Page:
that hold the stillness exactly before us.
What the river says, that is what I say. 

-William Stafford


Someone saw fit to etch a few words from this poem into stone, then use it to build one of the walls of a building called “Deschutes Public Library.”  There is a good chance that those words will remain after I am dead and gone, perched a short walk up from the river.  I do not doubt that they will remain true.  They also saw fit to leave out the parts referencing “silence” and “stillness,” however, as the truth that we cannot hear today may become loud and clear tomorrow.

“History is a nightmare from which I am trying to awake”

In an essay subtitled “Leaving the Left Behind,” anarchist writer Jason McQuinn describes the historical tensions between anti-capitalist tendencies beginning with the “social ferment that gave rise to the Age of Revolutions – introduced by the English, American, and French Revolutions.” This is described as “the historical period in which early capitalism was developing through the enclosure of the commons to destroy community self-sufficiency.”  As a bioregionalist, I find both these tensions and that moment in time to be of deep significance towards our understanding of the current ecological, social, and political crises facing our planet.  Kirkpatrick Sale saw the genealogy of bioregionalism as stemming from anarchist theory, utopian socialist ideas (as opposed to the scientific Socialism of the Marxists), and the regional planning traditions of Lewis Mumford, etc.  This has been a somewhat demon-haunted trajectory, with the totalitarian tendencies of both the Left and the Right hitchhiking their way along towards the current intersection of decentralist resistance to the ominous birth of globalism.

Focusing on this trajectory unfortunately ignores the ecological and biocentric roots of bioregionalism in favor of an ideological and humanistic orientation, but as my purpose now is to take the surgeons scalpel to our left-wing and right-wing hitchhikers, I will simply state that I am saving the good part of the story for later.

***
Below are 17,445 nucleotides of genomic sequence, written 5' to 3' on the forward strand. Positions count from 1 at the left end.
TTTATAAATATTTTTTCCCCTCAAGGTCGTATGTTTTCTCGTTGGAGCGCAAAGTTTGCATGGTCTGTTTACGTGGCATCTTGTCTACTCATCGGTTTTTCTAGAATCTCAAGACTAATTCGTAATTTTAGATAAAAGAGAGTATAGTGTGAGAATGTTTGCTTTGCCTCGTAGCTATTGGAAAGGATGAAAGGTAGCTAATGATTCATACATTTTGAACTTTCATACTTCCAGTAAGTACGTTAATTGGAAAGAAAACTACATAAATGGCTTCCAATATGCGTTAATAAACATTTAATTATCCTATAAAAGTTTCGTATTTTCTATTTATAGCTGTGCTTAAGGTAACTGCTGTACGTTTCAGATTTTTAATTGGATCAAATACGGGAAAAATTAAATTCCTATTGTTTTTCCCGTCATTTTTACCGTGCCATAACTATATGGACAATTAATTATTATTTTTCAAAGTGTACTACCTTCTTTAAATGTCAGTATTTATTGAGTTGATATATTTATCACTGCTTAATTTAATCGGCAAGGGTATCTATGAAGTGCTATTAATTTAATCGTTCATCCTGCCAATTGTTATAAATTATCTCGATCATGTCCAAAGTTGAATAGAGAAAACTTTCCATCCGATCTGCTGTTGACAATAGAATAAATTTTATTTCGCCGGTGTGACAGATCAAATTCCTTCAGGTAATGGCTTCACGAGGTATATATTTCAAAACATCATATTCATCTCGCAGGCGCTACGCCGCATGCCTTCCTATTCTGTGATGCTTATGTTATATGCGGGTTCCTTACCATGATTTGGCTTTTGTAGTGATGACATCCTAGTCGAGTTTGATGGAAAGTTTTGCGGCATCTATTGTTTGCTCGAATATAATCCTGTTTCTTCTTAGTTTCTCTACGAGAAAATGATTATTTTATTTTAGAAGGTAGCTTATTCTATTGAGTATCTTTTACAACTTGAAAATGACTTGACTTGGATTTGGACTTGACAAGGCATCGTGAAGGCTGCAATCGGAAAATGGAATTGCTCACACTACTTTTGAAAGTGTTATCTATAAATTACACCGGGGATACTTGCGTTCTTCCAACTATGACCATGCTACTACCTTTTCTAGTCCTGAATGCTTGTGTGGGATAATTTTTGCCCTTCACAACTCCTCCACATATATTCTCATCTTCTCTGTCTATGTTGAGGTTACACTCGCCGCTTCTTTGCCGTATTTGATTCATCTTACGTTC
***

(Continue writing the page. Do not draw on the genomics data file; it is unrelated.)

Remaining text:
As both the dominant culture and it’s industrial economy have risen to global ascendancy in a form called ‘Capitalism’, opposition to this domination (call it Empire, colonialism, globalist tyranny)  has taken on an increasingly ‘anti-capitalist’ orientation; the territorial pissing grounds of something called “The Left”.  With the fall of Communism as a global power and its moral fall from grace, thanks to the likes of Stalin and Mao, the Left has mostly embraced the “international anarchist milieu” who’s Black Block’s and barricades have become visible in the media from the streets of Seattle to the streets of Athens.  This has increasingly blurred the distinctions between anarchism and Socialism, which has led to a push away from Socialism by the theorists of “post-Left” anarchism, who are at pains to elaborate how this is not a push towards either the Right or Capitalism. Yet here the demon-haunted spectrum of Eurocentric political ideologies has unveiled it’s ugly collection of museum pieces once again, including the other anti-capitalisms of European ‘racialist’ bent.  It is therefore beneficial to not neglect a genuine push away from the so-called “Third Position” while remaining at pains to demonstrate how this is not a reconciliation with the Left or Socialism.

Against the opportunism and Entryism of both the Left and the Right, I see a great promise in following the post-Left trajectory towards formulating bioregionalism as a theory and critique of Ideology itself, never forgetting bioregional living as both our means and end.  And given our Cascadian context of the spiritually individualistic and stubbornly independent US/Canadian West, with it’s renegade ranchers and disenfranchised rural population living close to the land, can we find or feel some kind of post-Right trajectory towards ecology and biocentrism?



“We make the road by walking”